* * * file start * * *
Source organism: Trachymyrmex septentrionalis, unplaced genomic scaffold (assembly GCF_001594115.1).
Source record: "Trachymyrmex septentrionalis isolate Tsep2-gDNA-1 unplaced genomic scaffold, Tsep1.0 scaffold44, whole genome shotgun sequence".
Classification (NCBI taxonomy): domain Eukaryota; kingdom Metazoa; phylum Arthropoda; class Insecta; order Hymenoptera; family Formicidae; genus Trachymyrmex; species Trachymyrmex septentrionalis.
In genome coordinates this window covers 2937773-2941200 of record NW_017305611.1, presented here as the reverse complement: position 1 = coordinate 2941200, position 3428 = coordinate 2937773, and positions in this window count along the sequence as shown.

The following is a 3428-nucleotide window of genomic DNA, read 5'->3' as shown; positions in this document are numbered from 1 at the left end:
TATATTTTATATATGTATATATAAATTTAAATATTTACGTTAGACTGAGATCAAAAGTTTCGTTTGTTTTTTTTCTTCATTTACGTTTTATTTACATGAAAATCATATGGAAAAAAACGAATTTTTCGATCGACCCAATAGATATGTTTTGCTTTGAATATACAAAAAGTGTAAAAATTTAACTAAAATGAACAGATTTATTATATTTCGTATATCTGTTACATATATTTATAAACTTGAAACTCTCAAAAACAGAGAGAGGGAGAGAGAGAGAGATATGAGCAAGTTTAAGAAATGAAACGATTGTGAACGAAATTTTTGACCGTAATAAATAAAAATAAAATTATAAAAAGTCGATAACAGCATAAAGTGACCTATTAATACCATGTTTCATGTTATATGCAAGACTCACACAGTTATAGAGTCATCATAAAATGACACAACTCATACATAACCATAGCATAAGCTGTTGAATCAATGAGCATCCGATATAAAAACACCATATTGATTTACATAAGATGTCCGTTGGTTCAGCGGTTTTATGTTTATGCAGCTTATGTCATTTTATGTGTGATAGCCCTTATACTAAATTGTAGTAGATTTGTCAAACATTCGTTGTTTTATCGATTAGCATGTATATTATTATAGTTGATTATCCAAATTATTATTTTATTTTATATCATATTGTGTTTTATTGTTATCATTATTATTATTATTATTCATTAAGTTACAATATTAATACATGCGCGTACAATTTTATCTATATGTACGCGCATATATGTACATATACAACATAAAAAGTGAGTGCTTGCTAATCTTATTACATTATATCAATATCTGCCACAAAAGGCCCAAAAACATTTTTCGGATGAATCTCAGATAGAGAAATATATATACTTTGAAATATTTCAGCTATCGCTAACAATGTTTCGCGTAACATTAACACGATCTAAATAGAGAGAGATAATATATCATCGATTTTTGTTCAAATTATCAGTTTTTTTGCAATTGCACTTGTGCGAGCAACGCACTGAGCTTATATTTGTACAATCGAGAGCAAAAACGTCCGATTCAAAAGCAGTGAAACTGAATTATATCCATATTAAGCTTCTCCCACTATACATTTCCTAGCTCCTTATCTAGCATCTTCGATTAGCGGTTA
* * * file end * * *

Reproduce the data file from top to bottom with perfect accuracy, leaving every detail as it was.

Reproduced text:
Source organism: Trachymyrmex septentrionalis, unplaced genomic scaffold (assembly GCF_001594115.1).
Source record: "Trachymyrmex septentrionalis isolate Tsep2-gDNA-1 unplaced genomic scaffold, Tsep1.0 scaffold44, whole genome shotgun sequence".
Classification (NCBI taxonomy): domain Eukaryota; kingdom Metazoa; phylum Arthropoda; class Insecta; order Hymenoptera; family Formicidae; genus Trachymyrmex; species Trachymyrmex septentrionalis.
In genome coordinates this window covers 2937773-2941200 of record NW_017305611.1, presented here as the reverse complement: position 1 = coordinate 2941200, position 3428 = coordinate 2937773, and positions in this window count along the sequence as shown.

The following is a 3428-nucleotide window of genomic DNA, read 5'->3' as shown; positions in this document are numbered from 1 at the left end:
TATATTTTATATATGTATATATAAATTTAAATATTTACGTTAGACTGAGATCAAAAGTTTCGTTTGTTTTTTTTCTTCATTTACGTTTTATTTACATGAAAATCATATGGAAAAAAACGAATTTTTCGATCGACCCAATAGATATGTTTTGCTTTGAATATACAAAAAGTGTAAAAATTTAACTAAAATGAACAGATTTATTATATTTCGTATATCTGTTACATATATTTATAAACTTGAAACTCTCAAAAACAGAGAGAGGGAGAGAGAGAGAGATATGAGCAAGTTTAAGAAATGAAACGATTGTGAACGAAATTTTTGACCGTAATAAATAAAAATAAAATTATAAAAAGTCGATAACAGCATAAAGTGACCTATTAATACCATGTTTCATGTTATATGCAAGACTCACACAGTTATAGAGTCATCATAAAATGACACAACTCATACATAACCATAGCATAAGCTGTTGAATCAATGAGCATCCGATATAAAAACACCATATTGATTTACATAAGATGTCCGTTGGTTCAGCGGTTTTATGTTTATGCAGCTTATGTCATTTTATGTGTGATAGCCCTTATACTAAATTGTAGTAGATTTGTCAAACATTCGTTGTTTTATCGATTAGCATGTATATTATTATAGTTGATTATCCAAATTATTATTTTATTTTATATCATATTGTGTTTTATTGTTATCATTATTATTATTATTATTCATTAAGTTACAATATTAATACATGCGCGTACAATTTTATCTATATGTACGCGCATATATGTACATATACAACATAAAAAGTGAGTGCTTGCTAATCTTATTACATTATATCAATATCTGCCACAAAAGGCCCAAAAACATTTTTCGGATGAATCTCAGATAGAGAAATATATATACTTTGAAATATTTCAGCTATCGCTAACAATGTTTCGCGTAACATTAACACGATCTAAATAGAGAGAGATAATATATCATCGATTTTTGTTCAAATTATCAGTTTTTTTGCAATTGCACTTGTGCGAGCAACGCACTGAGCTTATATTTGTACAATCGAGAGCAAAAACGTCCGATTCAAAAGCAGTGAAACTGAATTATATCCATATTAAGCTTCTCCCACTATACATTTCCTAGCTCCTTATCTAGCATCTTCGATTAGCGGTTA